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Health and safety in welding


Frequently asked questions

In most countries there is extensive legislation assigning responsibilities to employers to take reasonable care of the health and safety at work of their employees (e.g. in the UK the primary legislation is the Health and Safety at Work Act 1974).

See also Requirements for Health & Safety information and training

Welding is associated with several hazards to health and safety, and the employer needs to be able to ask informed questions:

The workshop environment

The employer needs to ensure that the lighting conditions are adequate for the work undertaken - giving extra lighting where necessary. Welders stand for long periods of time, since they must keep a very steady hand position, and this means that they can become quite cold if the workshop is not sufficiently well heated. Conversely in hot weather, the environment can become unbearably hot, and the welder has not got the option of removing clothing. Both overheating and underheating can cause fall in comfort, efficiency and productivity.

Housekeeping is extremely important to avoid slips, trips and falls, damage to equipment and fire.

Electrical safety

Clearly, the employer needs to establish the level of competence of the electrician who is given the task of wiring the installation, and the type of maintenance which the installation and the equipment will subsequently need. In the UK there is a requirement for periodic electrical checks to be done on power sources. The design of welding power sources themselves has gone through a number of changes, and for each, there are different standards of safety. The employer must ensure that his installation is correctly matched to the type he is using - for instance double insulated power sources should not be used with a separate earth lead to the workpiece.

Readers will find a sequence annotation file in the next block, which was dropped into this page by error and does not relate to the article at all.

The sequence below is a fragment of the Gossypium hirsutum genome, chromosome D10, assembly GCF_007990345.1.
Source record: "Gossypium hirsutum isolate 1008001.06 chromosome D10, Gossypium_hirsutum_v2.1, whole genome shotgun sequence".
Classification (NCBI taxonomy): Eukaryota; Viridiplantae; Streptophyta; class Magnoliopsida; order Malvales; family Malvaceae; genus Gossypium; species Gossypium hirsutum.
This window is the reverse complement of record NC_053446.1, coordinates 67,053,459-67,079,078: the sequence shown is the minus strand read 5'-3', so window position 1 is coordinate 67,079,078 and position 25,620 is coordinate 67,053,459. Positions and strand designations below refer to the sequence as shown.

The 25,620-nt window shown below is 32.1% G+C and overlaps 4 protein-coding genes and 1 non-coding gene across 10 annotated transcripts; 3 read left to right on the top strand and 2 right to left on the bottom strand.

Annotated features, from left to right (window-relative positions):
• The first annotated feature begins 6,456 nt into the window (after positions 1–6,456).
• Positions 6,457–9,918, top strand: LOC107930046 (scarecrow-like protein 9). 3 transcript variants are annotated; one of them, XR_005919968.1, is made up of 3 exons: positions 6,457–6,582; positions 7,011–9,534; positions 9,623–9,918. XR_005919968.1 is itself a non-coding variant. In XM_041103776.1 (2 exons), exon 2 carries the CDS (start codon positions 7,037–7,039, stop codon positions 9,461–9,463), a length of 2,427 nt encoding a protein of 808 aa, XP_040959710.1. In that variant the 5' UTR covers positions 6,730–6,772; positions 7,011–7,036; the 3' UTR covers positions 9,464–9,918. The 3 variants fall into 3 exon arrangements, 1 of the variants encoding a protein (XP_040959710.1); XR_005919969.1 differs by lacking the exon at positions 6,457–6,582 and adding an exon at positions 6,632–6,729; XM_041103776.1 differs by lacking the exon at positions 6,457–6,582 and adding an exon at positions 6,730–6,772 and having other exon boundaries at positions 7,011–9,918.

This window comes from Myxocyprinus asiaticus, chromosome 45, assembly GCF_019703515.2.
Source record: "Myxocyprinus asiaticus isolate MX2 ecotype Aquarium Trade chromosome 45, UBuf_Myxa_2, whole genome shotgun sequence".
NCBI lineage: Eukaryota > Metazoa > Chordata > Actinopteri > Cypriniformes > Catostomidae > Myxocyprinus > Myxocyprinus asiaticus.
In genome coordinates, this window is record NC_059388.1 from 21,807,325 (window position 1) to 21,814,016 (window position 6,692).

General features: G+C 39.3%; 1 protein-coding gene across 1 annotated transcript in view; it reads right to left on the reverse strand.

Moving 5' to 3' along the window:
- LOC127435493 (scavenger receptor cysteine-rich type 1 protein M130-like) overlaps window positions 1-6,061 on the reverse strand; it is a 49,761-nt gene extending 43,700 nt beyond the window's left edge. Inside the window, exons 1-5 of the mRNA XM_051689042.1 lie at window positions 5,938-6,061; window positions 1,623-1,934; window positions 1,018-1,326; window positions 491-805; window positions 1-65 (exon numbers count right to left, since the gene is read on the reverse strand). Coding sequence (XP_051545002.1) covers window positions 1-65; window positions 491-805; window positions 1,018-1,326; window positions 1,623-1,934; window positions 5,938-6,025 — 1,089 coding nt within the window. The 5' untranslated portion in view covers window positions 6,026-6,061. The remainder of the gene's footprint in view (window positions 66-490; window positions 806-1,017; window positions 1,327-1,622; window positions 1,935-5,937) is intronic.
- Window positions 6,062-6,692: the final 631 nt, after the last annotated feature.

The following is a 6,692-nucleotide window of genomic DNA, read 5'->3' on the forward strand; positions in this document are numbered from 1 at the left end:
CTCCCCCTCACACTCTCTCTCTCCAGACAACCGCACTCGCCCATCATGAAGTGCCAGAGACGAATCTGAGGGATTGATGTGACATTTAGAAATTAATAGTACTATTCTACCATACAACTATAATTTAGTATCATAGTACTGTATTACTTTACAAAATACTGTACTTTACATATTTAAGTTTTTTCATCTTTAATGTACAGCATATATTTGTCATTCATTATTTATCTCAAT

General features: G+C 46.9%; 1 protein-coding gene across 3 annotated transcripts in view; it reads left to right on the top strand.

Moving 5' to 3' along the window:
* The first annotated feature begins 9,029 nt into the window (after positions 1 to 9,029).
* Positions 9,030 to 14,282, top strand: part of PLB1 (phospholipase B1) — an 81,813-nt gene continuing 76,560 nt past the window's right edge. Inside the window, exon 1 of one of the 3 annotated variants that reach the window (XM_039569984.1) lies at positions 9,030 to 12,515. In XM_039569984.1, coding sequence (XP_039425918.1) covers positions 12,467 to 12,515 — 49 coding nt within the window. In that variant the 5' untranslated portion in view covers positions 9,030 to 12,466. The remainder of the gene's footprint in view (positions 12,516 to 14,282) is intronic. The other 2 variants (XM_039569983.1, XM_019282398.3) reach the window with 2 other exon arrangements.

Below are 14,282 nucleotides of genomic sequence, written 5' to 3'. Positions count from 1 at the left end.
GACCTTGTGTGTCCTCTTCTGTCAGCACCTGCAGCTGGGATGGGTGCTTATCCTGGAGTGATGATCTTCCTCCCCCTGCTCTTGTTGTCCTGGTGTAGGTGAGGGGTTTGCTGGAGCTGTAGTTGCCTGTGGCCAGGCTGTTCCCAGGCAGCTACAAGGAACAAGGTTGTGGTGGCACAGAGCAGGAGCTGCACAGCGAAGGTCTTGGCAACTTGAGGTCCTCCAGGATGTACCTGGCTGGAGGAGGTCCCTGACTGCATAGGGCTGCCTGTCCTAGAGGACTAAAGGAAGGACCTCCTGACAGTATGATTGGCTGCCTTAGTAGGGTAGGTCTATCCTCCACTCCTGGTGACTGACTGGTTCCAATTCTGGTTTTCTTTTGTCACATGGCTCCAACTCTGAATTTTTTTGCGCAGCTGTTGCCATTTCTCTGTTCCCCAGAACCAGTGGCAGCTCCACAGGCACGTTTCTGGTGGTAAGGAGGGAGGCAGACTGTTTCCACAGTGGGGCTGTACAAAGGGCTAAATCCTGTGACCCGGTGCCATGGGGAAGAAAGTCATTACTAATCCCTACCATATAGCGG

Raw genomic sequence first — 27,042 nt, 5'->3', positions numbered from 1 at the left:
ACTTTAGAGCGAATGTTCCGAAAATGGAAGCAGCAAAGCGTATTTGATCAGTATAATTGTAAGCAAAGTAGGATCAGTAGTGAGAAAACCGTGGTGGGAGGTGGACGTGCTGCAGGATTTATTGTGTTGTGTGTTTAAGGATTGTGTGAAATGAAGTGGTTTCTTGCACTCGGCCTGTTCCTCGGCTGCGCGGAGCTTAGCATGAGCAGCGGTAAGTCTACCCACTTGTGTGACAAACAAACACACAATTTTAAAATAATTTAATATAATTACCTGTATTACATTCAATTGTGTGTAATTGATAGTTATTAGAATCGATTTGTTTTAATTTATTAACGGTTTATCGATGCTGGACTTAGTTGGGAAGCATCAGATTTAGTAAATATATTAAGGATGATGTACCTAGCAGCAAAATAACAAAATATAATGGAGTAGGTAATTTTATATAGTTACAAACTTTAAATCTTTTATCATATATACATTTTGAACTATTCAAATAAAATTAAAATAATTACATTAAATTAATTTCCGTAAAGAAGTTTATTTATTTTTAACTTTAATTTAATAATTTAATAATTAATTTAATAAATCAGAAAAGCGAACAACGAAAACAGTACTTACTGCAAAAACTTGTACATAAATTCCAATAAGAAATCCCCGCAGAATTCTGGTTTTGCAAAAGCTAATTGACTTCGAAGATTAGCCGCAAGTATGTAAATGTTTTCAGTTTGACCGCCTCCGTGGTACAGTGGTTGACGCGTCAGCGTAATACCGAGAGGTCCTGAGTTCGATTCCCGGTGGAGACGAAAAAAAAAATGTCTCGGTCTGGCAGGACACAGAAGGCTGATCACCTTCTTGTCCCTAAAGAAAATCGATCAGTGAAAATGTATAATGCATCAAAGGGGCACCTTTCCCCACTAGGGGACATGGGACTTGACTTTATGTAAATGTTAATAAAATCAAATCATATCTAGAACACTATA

Welding vapourises metals, and anything which is resting on the surface. This gives rise to fume, which is condensed fine particulate material. The fume is mostly oxides of the metals, including any alloying elements, but it also contains gases produced in the arc, such as ozone or oxides of nitrogen, and decomposition products from any paint or coating which was on the metal surface. The nature and quantity of this fume depends critically upon the welding process, the materials and the welding parameters. Some is harmful to health, for instance stainless steel fume contains chromium, and welding galvanised steel produces zinc fume.

Effects can vary from a bout of 'metal fume fever' to longer term, more serious problems if suitable fume removal is not carried out. There is guidance literature which may be consulted regarding the safe levels for each constituent, and the employer needs to be aware that for some fume constituents, there may be no safe level, and a statutory exposure limit may be imposed. Nickel, cobalt and stainless steel welding fume are the subject of statutory limits in the UK. Highly efficient exhaust apparatus is available. Some health surveillance may be necessary.